Five Crucial Elements of the Curing Process

October 2020

Blog tag icon PERFORMANCE

Curing is an important process to maximise the performance of fluoropolymer coatings by achieving adhesion, chemical resistance and necessary surface properties.

Although PPG coatings are manufactured to be easy to apply, achieving these characteristics can only be accomplished if the cure is done correctly and according to the product data sheet (PDS) provided.

The five crucial elements of the curing process: Substrate temperature, oven temperature, cure time, air flow and oven load.

The below five elements should be carefully monitored to help achieve a proper cure:

1. Substrate Temperature

This is the most important aspect of the cure, since the substrate heats up causing the coating to set (i.e. cure).  It is important to remember the time required to reach the peak metal temperature will vary depending on the substrate type and its weight. An extended high-temperature cure may be necessary to melt the fluoropolymer components into a coating system.

2. Oven Temperature

The temperature of the oven during curing is also key. It is important to know that an oven’s temperature can often vary depending on airflow and the size of the batch to be cured. The most common methods are either conventional thermal or convection but there are also special types like infra-red that will heat the metal substrate directly.

3. Cure Time

There tends to be an inverse relationship between cure time and temperature. Some materials, such as castings, can cause blister when subjected to high cure temperatures and therefore require lower temperatures for longer periods of time. However, lowering the cure temperature can occasionally change the characteristics of the dry coating film, no matter how long a coating is cured. An extended cure can degrade coatings by reducing gloss or not achieving the ideal colour.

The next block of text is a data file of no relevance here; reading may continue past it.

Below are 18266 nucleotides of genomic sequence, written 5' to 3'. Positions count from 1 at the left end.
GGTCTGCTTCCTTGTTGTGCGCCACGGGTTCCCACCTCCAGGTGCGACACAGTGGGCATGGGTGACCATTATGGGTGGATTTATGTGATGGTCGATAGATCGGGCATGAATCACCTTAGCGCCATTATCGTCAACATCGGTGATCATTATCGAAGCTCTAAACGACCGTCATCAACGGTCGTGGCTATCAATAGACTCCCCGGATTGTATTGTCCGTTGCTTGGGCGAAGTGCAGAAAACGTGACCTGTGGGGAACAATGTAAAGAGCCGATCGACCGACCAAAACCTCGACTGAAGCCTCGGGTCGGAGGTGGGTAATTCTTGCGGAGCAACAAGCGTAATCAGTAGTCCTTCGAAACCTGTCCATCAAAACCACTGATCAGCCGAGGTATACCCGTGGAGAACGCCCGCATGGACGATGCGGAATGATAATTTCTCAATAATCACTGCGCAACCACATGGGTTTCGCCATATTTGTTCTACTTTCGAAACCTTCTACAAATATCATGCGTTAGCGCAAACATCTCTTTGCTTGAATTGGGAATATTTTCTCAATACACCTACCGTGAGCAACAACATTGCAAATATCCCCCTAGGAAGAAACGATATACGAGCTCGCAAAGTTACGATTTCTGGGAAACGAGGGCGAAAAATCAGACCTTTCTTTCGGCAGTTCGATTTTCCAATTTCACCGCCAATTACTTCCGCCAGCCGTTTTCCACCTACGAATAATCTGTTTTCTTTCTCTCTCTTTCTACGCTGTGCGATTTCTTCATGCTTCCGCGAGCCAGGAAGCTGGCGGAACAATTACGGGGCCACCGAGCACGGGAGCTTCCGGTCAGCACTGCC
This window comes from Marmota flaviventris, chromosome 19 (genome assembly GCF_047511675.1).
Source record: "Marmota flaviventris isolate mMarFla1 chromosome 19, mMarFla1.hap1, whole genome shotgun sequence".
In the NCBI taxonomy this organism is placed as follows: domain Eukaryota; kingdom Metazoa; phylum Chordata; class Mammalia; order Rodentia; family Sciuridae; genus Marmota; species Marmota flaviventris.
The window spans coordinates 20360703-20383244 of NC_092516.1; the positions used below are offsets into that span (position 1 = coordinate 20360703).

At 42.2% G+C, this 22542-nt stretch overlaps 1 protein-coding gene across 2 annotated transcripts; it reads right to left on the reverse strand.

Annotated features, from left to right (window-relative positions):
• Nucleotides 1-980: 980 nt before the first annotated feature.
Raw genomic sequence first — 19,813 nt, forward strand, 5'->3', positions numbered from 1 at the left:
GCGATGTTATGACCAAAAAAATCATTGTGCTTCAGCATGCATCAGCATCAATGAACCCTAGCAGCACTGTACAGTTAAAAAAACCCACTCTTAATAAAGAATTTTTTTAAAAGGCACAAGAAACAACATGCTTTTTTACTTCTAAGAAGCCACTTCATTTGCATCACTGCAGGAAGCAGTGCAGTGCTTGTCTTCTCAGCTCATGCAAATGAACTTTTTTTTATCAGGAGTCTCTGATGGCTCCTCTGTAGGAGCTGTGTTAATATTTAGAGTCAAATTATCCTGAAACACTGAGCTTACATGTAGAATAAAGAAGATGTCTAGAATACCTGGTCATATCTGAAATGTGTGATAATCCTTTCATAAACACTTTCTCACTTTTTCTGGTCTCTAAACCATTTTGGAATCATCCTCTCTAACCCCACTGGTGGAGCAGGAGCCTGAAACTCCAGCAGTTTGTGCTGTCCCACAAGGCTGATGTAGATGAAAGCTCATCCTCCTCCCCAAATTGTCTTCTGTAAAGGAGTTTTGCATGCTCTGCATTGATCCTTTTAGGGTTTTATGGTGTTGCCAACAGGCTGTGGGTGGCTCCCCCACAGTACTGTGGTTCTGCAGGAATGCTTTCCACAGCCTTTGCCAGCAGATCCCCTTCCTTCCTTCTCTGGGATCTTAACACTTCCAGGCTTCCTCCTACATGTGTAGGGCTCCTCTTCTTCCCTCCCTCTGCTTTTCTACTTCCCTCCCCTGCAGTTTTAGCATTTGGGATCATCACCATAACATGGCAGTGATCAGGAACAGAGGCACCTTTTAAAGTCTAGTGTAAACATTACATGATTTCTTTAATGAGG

4. Air Flow

Proper circulation of air not only helps maintain the same temperature throughout the oven, it also eliminates any ‘dead’ zones or areas of inconsistent temperature, which can prevent a proper cure. The air flow must also be controlled in order for fumes to be emitted through exhaust systems and not escape into the workplace where they could cause a health hazard or, in some cases, unpleasant odors.

5. Oven Load

Oven load is an aspect that should not be underestimated. As the volume in an oven increases, the cure will take longer and the chance of having an uneven cure increases due to a reduction in temperature. A heavy load in a line oven may require slowing the production line speed, just as a full batch oven may require additional time.

Achieving the ideal cure is not always easy due to the many variables; however, with the right tools and support from your coating supplier, it can be achieved.

For further advice for achieving the best cure for your PPG coating, contact us.